Magnetic Resonance Imaging (MRI)
Magnetic resonance imaging (MRI) is a
test that uses a magnetic field and pulses of radio wave energy to make
pictures of organs and structures inside the body. In many cases MRI gives
different information about structures in the body than can be seen with an
computed tomography (CT) scan. MRI also may show
problems that cannot be seen with other imaging methods.
MRI test, the area of the body being studied is placed inside a special machine
that contains a strong magnet. Pictures from an MRI scan are digital images
that can be saved and stored on a computer for more study. The images also can
be reviewed remotely, such as in a clinic or an operating room. In some cases,
contrast material may be used during the MRI scan to
show certain structures more clearly.
You may be able to have an MRI with an open machine that doesn't enclose your entire body. But open MRI machines aren't available everywhere. The pictures from an open MRI may not be as good as those from a standard MRI machine .
Why It Is Done
Magnetic resonance imaging (MRI) is
done for many reasons. It is used to find problems such as tumors, bleeding,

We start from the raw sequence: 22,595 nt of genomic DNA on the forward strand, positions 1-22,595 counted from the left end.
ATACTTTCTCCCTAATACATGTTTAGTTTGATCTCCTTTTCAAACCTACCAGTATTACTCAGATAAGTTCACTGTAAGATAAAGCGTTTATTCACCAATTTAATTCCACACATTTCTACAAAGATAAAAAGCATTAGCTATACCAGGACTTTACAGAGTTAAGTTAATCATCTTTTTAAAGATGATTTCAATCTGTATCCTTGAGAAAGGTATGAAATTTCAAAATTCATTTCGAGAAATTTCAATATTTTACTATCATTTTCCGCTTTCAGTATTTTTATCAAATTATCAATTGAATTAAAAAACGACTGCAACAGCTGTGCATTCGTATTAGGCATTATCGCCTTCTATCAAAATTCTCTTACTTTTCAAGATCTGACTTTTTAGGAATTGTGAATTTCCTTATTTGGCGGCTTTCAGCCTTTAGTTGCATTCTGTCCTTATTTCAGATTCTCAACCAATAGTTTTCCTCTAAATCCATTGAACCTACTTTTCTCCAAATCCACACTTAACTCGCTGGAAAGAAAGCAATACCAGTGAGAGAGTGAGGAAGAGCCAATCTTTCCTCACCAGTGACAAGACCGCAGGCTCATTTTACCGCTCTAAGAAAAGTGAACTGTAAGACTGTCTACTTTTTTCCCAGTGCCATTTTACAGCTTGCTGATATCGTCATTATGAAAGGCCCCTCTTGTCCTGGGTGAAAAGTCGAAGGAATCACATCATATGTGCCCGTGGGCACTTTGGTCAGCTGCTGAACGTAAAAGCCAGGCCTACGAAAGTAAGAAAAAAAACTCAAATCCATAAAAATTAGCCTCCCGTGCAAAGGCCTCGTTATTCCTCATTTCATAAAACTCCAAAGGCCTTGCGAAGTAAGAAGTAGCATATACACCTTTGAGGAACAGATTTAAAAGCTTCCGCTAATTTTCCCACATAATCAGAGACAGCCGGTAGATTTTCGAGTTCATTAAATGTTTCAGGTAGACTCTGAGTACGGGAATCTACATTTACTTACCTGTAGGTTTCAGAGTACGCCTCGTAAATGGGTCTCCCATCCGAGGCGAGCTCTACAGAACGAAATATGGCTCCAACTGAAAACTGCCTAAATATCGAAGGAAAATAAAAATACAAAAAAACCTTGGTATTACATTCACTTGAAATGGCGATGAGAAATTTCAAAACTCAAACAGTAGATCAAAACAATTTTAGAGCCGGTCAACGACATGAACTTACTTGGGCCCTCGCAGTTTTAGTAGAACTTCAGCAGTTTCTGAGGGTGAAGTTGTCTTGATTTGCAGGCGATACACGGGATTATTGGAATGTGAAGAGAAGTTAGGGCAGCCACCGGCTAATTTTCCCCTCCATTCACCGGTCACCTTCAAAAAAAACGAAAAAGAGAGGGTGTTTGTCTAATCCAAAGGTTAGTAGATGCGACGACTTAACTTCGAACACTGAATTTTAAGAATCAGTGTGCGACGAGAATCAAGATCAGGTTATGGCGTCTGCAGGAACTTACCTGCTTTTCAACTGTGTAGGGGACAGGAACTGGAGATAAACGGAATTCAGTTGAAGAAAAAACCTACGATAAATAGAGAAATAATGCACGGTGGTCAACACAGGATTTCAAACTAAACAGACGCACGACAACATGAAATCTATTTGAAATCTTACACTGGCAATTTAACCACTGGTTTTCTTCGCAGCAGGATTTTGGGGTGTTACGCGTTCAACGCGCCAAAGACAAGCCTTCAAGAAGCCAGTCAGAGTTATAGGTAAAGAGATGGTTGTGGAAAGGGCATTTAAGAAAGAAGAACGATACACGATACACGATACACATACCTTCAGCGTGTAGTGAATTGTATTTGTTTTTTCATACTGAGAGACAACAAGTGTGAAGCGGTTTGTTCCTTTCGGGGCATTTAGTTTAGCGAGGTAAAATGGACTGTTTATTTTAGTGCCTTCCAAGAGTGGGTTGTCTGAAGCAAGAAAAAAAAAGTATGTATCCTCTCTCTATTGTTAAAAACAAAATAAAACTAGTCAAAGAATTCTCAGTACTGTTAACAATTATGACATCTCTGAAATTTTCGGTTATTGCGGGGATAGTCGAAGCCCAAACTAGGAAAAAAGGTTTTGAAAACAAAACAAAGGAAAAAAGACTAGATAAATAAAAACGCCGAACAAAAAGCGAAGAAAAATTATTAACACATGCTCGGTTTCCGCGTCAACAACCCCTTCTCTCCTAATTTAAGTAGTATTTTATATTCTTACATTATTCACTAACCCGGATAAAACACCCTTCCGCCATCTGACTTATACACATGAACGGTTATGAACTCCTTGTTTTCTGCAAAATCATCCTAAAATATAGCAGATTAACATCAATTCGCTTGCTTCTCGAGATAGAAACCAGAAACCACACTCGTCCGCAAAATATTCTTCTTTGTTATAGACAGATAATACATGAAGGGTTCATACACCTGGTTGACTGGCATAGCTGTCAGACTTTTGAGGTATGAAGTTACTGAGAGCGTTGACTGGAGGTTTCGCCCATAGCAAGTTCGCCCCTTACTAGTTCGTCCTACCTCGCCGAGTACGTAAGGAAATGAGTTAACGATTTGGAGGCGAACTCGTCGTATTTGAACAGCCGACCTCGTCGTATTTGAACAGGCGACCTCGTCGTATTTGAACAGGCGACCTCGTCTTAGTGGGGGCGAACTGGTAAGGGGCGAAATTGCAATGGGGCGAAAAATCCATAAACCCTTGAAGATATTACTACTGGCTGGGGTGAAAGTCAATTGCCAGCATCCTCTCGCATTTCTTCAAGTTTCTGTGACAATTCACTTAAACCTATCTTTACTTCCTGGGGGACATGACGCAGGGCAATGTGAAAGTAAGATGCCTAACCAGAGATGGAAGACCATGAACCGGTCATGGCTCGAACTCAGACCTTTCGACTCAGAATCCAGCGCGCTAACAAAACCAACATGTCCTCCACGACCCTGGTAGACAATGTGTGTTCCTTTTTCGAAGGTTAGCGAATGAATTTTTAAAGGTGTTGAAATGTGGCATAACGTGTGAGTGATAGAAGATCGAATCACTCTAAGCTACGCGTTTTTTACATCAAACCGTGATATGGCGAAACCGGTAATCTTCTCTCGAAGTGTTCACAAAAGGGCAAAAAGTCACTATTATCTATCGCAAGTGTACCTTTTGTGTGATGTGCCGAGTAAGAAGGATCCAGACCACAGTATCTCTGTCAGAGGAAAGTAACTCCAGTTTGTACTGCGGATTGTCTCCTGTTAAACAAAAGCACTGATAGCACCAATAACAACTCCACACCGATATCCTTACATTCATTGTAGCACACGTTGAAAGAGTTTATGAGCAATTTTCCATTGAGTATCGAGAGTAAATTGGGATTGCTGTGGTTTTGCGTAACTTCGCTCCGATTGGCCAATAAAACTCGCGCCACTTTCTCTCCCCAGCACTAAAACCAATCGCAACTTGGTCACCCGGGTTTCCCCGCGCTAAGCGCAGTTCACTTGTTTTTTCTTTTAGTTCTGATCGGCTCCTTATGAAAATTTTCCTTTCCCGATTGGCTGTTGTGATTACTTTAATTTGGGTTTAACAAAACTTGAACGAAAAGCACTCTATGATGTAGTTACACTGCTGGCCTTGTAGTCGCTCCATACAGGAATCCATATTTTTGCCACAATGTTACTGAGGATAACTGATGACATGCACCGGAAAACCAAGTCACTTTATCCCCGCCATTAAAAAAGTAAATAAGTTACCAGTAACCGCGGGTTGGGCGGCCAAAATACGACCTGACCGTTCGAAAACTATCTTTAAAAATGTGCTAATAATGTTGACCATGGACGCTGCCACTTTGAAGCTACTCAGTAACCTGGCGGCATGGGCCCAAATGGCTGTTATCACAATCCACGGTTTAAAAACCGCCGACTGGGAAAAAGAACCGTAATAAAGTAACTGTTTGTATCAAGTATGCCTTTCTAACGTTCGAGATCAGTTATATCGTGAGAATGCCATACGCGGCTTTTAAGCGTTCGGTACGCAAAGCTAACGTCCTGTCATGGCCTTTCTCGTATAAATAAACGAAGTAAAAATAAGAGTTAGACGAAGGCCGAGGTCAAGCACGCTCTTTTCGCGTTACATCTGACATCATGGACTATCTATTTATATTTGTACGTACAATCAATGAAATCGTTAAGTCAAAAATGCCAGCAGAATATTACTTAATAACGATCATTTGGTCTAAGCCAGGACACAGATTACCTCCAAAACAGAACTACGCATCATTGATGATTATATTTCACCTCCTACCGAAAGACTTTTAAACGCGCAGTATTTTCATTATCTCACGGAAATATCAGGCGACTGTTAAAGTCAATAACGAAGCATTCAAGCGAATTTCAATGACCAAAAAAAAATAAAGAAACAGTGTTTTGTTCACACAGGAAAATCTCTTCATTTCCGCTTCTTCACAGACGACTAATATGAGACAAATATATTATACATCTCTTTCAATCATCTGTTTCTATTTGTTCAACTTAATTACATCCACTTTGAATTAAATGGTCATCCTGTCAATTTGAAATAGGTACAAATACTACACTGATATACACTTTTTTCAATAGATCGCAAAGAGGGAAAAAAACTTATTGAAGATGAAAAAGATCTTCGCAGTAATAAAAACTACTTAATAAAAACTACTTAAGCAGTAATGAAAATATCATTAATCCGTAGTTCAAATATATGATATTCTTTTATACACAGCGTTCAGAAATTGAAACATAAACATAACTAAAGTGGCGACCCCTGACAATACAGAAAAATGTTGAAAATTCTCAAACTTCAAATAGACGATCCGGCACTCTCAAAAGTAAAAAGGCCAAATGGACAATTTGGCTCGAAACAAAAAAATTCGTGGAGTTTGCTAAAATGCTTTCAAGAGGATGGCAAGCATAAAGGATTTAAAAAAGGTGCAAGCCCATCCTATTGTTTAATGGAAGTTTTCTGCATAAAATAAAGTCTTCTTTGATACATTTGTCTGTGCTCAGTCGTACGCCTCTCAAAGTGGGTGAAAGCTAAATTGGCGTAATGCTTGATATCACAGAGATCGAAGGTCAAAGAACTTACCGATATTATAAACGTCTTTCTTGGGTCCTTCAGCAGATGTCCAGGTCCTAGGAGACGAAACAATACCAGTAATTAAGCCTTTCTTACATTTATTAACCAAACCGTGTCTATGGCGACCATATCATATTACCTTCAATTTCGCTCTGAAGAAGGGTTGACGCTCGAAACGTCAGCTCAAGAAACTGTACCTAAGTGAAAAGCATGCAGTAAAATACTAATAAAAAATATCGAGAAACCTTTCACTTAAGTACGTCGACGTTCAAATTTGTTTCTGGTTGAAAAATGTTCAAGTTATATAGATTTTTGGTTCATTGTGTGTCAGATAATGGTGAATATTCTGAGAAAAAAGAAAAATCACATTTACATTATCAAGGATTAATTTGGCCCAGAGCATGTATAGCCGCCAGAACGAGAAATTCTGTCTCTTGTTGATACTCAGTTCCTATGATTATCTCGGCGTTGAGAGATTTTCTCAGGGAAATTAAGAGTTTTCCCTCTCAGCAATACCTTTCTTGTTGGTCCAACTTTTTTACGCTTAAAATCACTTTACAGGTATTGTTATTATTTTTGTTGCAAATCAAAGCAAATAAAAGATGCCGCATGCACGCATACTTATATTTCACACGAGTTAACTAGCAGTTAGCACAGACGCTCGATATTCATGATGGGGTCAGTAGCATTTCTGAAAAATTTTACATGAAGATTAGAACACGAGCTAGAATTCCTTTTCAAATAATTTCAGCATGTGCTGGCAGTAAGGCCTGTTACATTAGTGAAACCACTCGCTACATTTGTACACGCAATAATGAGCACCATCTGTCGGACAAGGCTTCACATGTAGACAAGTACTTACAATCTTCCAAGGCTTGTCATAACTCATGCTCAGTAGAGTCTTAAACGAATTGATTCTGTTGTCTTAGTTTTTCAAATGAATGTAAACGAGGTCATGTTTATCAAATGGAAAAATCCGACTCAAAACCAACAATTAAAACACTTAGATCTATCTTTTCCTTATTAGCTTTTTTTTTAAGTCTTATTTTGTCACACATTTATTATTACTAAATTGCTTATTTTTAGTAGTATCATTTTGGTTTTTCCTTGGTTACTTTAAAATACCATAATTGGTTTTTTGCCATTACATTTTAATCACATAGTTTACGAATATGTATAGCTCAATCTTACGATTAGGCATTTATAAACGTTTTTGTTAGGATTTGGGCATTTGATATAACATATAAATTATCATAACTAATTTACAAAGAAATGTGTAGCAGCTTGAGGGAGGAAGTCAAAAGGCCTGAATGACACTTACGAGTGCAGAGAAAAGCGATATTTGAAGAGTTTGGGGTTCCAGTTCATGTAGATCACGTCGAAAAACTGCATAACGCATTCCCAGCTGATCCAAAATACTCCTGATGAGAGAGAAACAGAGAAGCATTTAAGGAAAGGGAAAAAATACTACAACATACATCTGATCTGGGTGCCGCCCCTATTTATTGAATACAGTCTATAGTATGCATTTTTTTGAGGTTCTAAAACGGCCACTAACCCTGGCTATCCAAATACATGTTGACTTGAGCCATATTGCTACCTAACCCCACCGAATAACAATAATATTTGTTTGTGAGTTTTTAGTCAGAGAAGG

injury, blood vessel diseases, or infection. MRI also may be done to provide
more information about a problem seen on an X-ray, ultrasound scan, or CT scan.
Contrast material may be used during MRI to show abnormal tissue more clearly.
An MRI scan can be done for the:
- Head. MRI can look at the brain for tumors, an
aneurysm, bleeding in the brain, nerve injury, and
other problems, such as damage caused by a
stroke. MRI can also find problems of the eyes and
optic nerves , and the ears and
- Chest. MRI of the chest can look at the heart, the
coronary blood vessels . It can show if the heart or
lungs are damaged. MRI of the chest may also be used to look for
- Blood vessels. Using MRI to look at blood vessels
and the flow of blood through them is called
magnetic resonance angiography (MRA). It can find
problems of the arteries and veins, such as an aneurysm, a blocked blood
vessel, or the torn lining of a blood vessel (dissection). Sometimes contrast
material is used to see the blood vessels more clearly.
- Abdomen and pelvis. MRI can find problems in the
organs and structures in the belly, such as the liver, gallbladder, pancreas,
kidneys, and bladder. It is used to find tumors, bleeding, infection, and
blockage. In women, it can look at the uterus and ovaries. In men, it looks at
- Bones and joints. MRI can check for problems of the
bones and joints, such as
arthritis, problems with the
temporomandibular joint ,
bone marrow problems, bone tumors,
cartilage problems, torn
tendons, or infection. MRI may also be used to tell if
a bone is broken when X-ray results are not clear. MRI is done more commonly
than other tests to check for some bone and joint problems.
- Spine. MRI can check the discs and nerves of the
spine for conditions such as
disc bulges, and